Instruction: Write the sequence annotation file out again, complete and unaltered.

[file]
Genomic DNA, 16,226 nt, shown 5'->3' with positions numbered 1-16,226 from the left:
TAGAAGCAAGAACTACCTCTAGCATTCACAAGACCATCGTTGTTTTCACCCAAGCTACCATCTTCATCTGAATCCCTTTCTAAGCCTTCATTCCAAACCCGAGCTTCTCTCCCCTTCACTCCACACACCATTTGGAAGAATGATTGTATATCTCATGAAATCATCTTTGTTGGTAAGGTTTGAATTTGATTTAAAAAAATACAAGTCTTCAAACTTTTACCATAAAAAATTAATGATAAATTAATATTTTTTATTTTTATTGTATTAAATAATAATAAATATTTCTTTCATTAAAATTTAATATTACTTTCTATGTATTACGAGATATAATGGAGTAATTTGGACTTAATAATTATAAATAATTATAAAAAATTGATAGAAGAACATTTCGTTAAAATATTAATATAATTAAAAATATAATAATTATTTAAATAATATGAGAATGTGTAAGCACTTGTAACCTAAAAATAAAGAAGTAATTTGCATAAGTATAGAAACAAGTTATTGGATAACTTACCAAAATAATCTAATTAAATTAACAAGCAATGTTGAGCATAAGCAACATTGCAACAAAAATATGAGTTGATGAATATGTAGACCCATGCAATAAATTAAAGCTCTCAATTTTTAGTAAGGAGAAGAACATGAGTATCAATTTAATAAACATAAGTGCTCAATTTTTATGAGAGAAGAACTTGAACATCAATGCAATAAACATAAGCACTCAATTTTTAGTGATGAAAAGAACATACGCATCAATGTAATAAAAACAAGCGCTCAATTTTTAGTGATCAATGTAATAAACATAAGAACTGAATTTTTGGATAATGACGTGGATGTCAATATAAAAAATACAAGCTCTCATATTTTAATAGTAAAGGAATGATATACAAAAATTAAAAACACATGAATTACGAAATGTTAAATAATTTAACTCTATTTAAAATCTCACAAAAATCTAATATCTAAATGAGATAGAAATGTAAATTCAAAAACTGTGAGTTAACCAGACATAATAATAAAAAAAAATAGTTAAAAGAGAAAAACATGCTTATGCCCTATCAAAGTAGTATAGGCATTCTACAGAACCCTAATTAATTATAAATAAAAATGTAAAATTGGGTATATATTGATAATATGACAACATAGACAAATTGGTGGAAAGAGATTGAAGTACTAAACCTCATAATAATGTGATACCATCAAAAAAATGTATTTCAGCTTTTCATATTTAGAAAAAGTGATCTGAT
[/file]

Genomic DNA, 16,226 nt, shown 5'->3' with positions numbered 1-16,226 from the left:
TAGAAGCAAGAACTACCTCTAGCATTCACAAGACCATCGTTGTTTTCACCCAAGCTACCATCTTCATCTGAATCCCTTTCTAAGCCTTCATTCCAAACCCGAGCTTCTCTCCCCTTCACTCCACACACCATTTGGAAGAATGATTGTATATCTCATGAAATCATCTTTGTTGGTAAGGTTTGAATTTGATTTAAAAAAATACAAGTCTTCAAACTTTTACCATAAAAAATTAATGATAAATTAATATTTTTTATTTTTATTGTATTAAATAATAATAAATATTTCTTTCATTAAAATTTAATATTACTTTCTATGTATTACGAGATATAATGGAGTAATTTGGACTTAATAATTATAAATAATTATAAAAAATTGATAGAAGAACATTTCGTTAAAATATTAATATAATTAAAAATATAATAATTATTTAAATAATATGAGAATGTGTAAGCACTTGTAACCTAAAAATAAAGAAGTAATTTGCATAAGTATAGAAACAAGTTATTGGATAACTTACCAAAATAATCTAATTAAATTAACAAGCAATGTTGAGCATAAGCAACATTGCAACAAAAATATGAGTTGATGAATATGTAGACCCATGCAATAAATTAAAGCTCTCAATTTTTAGTAAGGAGAAGAACATGAGTATCAATTTAATAAACATAAGTGCTCAATTTTTATGAGAGAAGAACTTGAACATCAATGCAATAAACATAAGCACTCAATTTTTAGTGATGAAAAGAACATACGCATCAATGTAATAAAAACAAGCGCTCAATTTTTAGTGATCAATGTAATAAACATAAGAACTGAATTTTTGGATAATGACGTGGATGTCAATATAAAAAATACAAGCTCTCATATTTTAATAGTAAAGGAATGATATACAAAAATTAAAAACACATGAATTACGAAATGTTAAATAATTTAACTCTATTTAAAATCTCACAAAAATCTAATATCTAAATGAGATAGAAATGTAAATTCAAAAACTGTGAGTTAACCAGACATAATAATAAAAAAAAATAGTTAAAAGAGAAAAACATGCTTATGCCCTATCAAAGTAGTATAGGCATTCTACAGAACCCTAATTAATTATAAATAAAAATGTAAAATTGGGTATATATTGATAATATGACAACATAGACAAATTGGTGGAAAGAGATTGAAGTACTAAACCTCATAATAATGTGATACCATCAAAAAAATGTATTTCAGCTTTTCATATTTAGAAAAAGTGATCTGAT